But when Florence was in bed, and the room was dark except for the glow of the fire, Edith returned, and saying that she could not sleep, and that her dressing-room was lonely, drew a chair upon the hearth, and watched the embers as they died away. Florence watched them too from her bed, until they, and the noble figure before them, crowned with its flowing hair, and in its

thoughtful eyes reflecting back their light, became confused and indistinct, and finally were lost in slumber.

In her sleep, however, Florence could not lose an undefined impression of what had so recently passed. It formed the subject of her dreams, and haunted her; now in one shape, now in another; but always oppressively; and with a sense of fear. She dreamed of seeking her father in wildernesses, of following his track up fearful heights, and down into deep mines and caverns; of being charged with something that would release him from extraordinary suffering-she knew not what, or why-yet never being able to attain the goal and set him free. Then, she saw him dead, upon that very bed, and in that very room, and knew that he had never loved her to the last, and fell upon his cold breast, passionately weeping. Then, a prospect opened, and a river flowed, and a plaintiff voice she knew, cried, "It is running on, Floy! It has never stopped! You are moving with it!" And she saw him at a distance stretching out his arms towards her, while a figure such as Walter's used to be, stood near him, awfully serene and still. In every vision, Edith came and went, sometimes to her joy, sometimes to her sorrow, until they were alone upon the brink of a dark grave, and Edith pointing down, she looked and saw-what!-another Edith lying at the bottom.

In the terror of this dream, she cried out, and awoke, she thought. A soft voice seemed to whisper in her ear, "Florence, dear Florence, it is nothing but a dream!" and stretching out her arms, she returned the caress of her new mama, who then went out at the door in the light of the grey morning. In a moment, Florence sat up wondering whether this had really taken place or not; but she was only certain that it was grey morning indeed, and that the blackened ashes of the fire were on the hearth, and that she was alone.

So passed the night on which the happy pair came home.

CHAPTER XXXVI.

Housewarming.

MANY succeeding days passed in like manner; except that there were numerous visits received and paid, and that Mrs. Skewton held little levees in her own apartments, at which Major Bagstock was a frequent attendant, and that Florence encountered no second look from her father, although she saw him every day. Nor had she much communication in words with her new mama, who was imperious and proud to all the house but her-Florence could not but observe that-and who, although she always sent for her or went to her when she came home from visiting, and would always go into her room at night, before retiring to rest, however late the hour, and never lost an opportunity of being with her, was often her silent and thoughtful companion for a long time together.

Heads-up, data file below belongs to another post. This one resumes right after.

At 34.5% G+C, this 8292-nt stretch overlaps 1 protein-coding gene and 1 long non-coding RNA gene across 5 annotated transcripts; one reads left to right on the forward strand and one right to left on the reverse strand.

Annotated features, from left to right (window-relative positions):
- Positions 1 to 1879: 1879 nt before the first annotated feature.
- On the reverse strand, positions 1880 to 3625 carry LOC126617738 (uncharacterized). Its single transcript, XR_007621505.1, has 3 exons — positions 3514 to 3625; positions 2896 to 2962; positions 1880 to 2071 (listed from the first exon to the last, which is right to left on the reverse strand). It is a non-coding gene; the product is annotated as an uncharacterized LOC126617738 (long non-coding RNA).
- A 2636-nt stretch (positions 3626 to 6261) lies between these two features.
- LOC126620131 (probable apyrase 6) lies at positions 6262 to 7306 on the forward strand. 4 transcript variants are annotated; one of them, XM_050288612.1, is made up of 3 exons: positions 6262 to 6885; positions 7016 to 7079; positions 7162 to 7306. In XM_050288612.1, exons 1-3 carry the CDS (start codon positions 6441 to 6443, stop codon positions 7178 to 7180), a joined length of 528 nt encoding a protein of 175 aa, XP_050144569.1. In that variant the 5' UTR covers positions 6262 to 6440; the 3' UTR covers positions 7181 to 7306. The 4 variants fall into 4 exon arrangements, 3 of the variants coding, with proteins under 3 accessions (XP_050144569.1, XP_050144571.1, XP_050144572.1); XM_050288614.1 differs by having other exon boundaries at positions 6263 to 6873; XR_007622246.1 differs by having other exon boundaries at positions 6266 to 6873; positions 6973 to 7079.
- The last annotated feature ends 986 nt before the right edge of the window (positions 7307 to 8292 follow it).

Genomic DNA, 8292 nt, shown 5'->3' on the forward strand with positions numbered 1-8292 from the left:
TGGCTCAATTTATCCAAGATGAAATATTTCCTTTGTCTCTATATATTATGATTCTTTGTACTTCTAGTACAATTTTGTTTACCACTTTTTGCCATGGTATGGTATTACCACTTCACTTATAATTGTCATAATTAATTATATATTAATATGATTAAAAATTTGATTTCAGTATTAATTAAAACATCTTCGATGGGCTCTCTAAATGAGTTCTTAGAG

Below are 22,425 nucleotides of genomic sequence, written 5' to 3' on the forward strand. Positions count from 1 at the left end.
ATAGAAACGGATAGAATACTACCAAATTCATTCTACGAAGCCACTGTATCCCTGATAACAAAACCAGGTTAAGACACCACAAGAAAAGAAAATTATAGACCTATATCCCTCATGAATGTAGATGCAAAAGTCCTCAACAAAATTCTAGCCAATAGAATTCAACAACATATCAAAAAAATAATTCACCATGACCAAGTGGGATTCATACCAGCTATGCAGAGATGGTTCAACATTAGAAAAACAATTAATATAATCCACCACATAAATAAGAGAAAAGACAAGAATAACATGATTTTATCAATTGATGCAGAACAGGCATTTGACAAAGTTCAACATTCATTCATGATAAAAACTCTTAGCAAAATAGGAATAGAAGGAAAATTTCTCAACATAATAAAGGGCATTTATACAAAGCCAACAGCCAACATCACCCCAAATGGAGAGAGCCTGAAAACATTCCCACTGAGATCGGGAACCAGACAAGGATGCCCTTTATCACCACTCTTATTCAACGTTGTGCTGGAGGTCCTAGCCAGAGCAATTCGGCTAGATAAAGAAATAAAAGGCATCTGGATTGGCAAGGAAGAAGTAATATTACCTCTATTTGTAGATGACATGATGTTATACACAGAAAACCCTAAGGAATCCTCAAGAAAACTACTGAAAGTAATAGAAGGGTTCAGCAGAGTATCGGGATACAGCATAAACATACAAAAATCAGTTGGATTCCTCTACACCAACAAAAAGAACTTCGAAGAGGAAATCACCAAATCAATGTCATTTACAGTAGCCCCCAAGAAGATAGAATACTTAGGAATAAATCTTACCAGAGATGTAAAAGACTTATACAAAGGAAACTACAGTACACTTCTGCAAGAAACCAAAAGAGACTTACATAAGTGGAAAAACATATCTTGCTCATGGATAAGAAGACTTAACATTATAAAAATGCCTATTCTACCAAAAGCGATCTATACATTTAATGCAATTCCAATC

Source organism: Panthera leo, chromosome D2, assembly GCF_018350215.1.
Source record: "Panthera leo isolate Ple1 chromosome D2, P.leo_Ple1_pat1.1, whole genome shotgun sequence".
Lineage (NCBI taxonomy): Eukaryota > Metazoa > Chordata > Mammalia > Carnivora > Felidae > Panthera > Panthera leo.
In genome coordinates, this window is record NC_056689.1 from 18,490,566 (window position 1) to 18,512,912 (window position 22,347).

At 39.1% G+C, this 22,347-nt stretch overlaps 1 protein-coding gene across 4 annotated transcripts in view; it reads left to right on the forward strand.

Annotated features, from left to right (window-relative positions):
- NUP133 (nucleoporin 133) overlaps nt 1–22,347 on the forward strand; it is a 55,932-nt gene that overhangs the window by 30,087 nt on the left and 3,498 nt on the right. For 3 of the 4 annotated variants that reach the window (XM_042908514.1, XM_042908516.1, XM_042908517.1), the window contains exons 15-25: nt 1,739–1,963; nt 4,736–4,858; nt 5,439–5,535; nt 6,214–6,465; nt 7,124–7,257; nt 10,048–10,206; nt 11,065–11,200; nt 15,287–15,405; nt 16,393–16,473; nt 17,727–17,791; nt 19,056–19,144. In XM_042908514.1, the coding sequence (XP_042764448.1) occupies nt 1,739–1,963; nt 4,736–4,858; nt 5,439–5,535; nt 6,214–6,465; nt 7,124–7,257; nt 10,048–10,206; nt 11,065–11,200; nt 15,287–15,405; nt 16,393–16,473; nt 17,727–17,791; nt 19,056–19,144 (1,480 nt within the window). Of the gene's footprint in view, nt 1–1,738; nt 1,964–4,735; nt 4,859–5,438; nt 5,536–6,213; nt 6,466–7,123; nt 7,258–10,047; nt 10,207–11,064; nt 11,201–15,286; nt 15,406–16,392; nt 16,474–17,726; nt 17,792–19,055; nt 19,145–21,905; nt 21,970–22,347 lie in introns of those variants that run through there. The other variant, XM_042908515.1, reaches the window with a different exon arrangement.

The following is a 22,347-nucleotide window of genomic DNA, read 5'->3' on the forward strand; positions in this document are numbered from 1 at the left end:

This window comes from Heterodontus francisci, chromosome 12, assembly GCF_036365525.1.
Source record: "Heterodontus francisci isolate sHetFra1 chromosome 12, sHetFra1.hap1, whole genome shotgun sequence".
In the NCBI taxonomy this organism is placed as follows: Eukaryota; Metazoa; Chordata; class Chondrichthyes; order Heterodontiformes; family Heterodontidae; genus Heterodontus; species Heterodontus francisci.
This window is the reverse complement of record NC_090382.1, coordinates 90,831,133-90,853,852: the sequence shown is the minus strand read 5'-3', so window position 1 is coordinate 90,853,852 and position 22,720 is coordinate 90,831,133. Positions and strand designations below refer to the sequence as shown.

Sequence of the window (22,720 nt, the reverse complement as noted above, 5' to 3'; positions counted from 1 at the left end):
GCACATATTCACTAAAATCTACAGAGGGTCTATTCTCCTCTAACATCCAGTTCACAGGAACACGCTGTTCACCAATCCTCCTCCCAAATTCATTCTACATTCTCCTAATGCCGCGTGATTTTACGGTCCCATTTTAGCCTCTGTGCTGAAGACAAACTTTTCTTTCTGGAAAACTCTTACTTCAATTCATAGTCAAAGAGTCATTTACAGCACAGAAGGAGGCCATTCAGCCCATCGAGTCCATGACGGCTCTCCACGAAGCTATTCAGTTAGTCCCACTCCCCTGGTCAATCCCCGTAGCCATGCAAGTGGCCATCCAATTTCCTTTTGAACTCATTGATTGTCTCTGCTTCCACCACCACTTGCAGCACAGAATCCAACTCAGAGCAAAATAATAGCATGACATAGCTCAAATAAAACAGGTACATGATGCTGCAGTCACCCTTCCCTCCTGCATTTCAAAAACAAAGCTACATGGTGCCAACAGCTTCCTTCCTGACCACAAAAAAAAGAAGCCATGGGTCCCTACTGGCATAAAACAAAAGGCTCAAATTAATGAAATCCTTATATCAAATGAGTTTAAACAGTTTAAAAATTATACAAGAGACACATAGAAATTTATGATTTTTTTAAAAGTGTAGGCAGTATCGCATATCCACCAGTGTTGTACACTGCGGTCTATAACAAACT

Florence, who had hoped for so much from this marriage, could not help sometimes comparing the bright house with the faded dreary place out of which it had arisen, and wondering when, in any shape, it would begin to be a home; for that it was no home then, for any one, though everything went on luxuriously and regularly, she had always a secret misgiving. Many an hour of sorrowful reflection by day and night, and many a tear of blighted hope, Florence bestowed upon the assurance her new mama had given her so strongly, that there was no one on the earth more powerless than herself to teach her how to win her father's heart. And soon Florence began to think-resolved to think would be the truer phrase--that as no one knew so well, how hopeless of being subdued or changed her father's coldness to her was, so she had given her this warning, and forbidden the subject, in very compassion. Unselfish here, as in her every act and fancy, Florence preferred to bear the pain of this new wound, rather than encourage any faint foreshadowings of the truth as it concerned her father; tender of him, even in her wandering houghts. As for his home, she hoped it would become a better